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5 December 2013
New meta-analysis links triglycerides with cardiovascular and all-cause mortality
A recently published meta-analysis of 61 studies reaffirms the link between blood triglycerides and cardiovascular (CV) and all-cause mortality.
Liu J, Zeng FF, Liu ZM, Zhang CX, Ling WH, Chen YM. . Effects of blood triglycerides on cardiovascular and all-cause mortality: a systematic review and meta-analysis of 61 prospective studies. Lipids Health Dis 2013;12:159. [Epub ahead of print].
Objective To investigate the association between levels of blood triglycerides and CV and all-cause mortality.
Study design Meta-analysis of prospective cohort studies in a general population reporting an association between triglycerides and CVD or all-cause mortality (to July 2013). All studies reported the relative risks (RRs) or hazard ratios (HRs) with their corresponding 95% confidence intervals (CIs) according to at least three categories of triglycerides levels, by unit of triglycerides or by logarithmic transformed triglycerides.
Study population

A total of 61 studies were included in the meta-analysis; 33 studies reported data on CVD mortality (17,018 CVD deaths in 726,030 subjects) and 38 studies reported data on all-cause mortality (58,419 all-cause deaths in 330,566 subjects). The median age of subjects at recruitment was 48.0 years and the median duration of study follow-up was 12.0 years. Studies in subjects with diabetes, CVD, dyslipidaemia or cancer were excluded.

Primary variable RR for the association of blood triglycerides with CVD and all-cause mortality

The Newcastle-Ottawa Quality Assessment Scale1 was applied to assess the quality of studies, based on selection of subjects, degree of comparability between study groups, and assessment of outcomes. Three separate meta-analyses were conducted to assess risk estimates on the basis of categories of triglycerides levels, unit triglycerides and logarithm of triglycerides. For categorical data, the level of blood triglycerides was categorised according to the Adult Treatment Panel III cholesterol guidelines; lowest group <90 mg/dL (1.02 mmol/L); intermediate group 90-<150 mg/dL (1.02 to <1.70 mmol/L); borderline hypertriglyceridaemia 150-<200 mg/dL (1.70 to <2.26 mmol/L); and hypertriglyceridaemia ≥200 mg/dL (2.26 mmol/L). The intermediate group was the referent. For studies reporting risk estimates by unit triglycerides, the RRs were standardised to a 1 mmol/L increase in blood triglycerides. For studies reporting risk estimates by logarithmically transformed data, the risk estimates per unit of log triglycerides were pooled.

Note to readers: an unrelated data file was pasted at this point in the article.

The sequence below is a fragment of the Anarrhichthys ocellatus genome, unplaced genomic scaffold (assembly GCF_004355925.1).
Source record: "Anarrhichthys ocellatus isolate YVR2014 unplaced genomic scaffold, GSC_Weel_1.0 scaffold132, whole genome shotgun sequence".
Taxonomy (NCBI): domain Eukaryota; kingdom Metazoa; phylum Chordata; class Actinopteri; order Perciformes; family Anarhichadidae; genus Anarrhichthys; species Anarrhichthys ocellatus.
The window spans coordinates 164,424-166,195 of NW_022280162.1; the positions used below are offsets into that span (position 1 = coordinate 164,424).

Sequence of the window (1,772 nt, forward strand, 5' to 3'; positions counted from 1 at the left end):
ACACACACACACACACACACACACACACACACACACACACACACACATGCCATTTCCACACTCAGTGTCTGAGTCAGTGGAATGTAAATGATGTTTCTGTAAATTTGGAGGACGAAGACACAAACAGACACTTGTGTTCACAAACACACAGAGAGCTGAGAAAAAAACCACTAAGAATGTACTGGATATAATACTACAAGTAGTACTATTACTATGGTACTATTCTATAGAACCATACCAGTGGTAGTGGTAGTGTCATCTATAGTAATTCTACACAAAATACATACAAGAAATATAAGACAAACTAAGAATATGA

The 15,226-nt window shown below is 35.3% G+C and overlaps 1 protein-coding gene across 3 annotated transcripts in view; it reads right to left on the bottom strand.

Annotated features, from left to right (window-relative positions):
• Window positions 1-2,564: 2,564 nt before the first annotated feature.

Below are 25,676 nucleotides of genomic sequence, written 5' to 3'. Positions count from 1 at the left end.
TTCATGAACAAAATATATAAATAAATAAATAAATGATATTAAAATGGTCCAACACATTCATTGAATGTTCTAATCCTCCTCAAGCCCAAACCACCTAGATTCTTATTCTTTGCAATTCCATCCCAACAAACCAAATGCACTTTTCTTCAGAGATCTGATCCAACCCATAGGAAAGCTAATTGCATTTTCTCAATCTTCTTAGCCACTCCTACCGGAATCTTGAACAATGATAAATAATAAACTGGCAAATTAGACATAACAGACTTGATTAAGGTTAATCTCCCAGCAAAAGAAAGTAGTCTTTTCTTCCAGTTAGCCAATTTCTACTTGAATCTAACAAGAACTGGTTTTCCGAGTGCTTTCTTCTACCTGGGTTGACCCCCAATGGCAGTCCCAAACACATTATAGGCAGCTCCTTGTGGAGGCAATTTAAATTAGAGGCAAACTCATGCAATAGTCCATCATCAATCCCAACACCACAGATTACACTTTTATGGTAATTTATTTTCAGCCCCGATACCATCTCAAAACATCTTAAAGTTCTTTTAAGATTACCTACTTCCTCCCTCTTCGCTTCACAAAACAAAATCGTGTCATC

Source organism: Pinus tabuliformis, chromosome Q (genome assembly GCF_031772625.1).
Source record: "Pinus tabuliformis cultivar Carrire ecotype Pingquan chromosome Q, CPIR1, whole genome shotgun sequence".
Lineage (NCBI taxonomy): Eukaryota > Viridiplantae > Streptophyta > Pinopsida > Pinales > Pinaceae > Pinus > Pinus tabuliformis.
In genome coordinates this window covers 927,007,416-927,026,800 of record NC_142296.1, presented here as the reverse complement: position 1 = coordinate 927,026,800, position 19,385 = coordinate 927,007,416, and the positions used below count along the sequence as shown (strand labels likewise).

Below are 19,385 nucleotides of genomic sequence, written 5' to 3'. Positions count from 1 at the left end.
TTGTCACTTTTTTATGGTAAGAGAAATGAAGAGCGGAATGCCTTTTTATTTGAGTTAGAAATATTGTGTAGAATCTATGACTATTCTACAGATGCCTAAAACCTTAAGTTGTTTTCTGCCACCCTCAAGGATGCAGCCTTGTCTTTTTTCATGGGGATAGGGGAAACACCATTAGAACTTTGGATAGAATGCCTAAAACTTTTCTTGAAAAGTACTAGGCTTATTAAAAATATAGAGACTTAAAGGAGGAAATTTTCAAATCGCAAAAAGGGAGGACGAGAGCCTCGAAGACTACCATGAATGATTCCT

Main results

Data are summarised in Table 1. Overall, each 1 mmol/L increase in triglycerides was associated with 13% increase in CVD mortality and 12%, increase in all-cause mortality. Sensitivity analyses confirmed the robustness of the data.

Table 1. Summary of main findings of meta-analysis


CVD mortality

All-cause mortality


RR (95% CI|)


RR (95% CI)


TG groups (mg/dL)






0.83 (0.75,0.93)


0.94 (0.85,1.03)



1.00 (referent)


1.00 (referent)



1.15 (1.03,1.29)


1.09 (1.02,1.17)



1.25 (1.05,1.50)


1.20 (1.04,1.38)







Per 1 mmol/L TG

1.13 (1.07,1.19)


1.12 (1.07,1.16)


Per 1 ln (mmol) TG

1.16 (1.05,1.29)


1.11 (1.01,1.23)


ln logarithmically transformed; TG triglycerides
To convert triglycerides from mg/dL to mmol/L, multiply by 0.01129

Author's conclusion Elevated blood triglycerides were dose-dependently associated with a greater risk of both CVD and all-cause mortality. These findings suggest that controlling triglycerides can help to prevent CVD and other causes of death.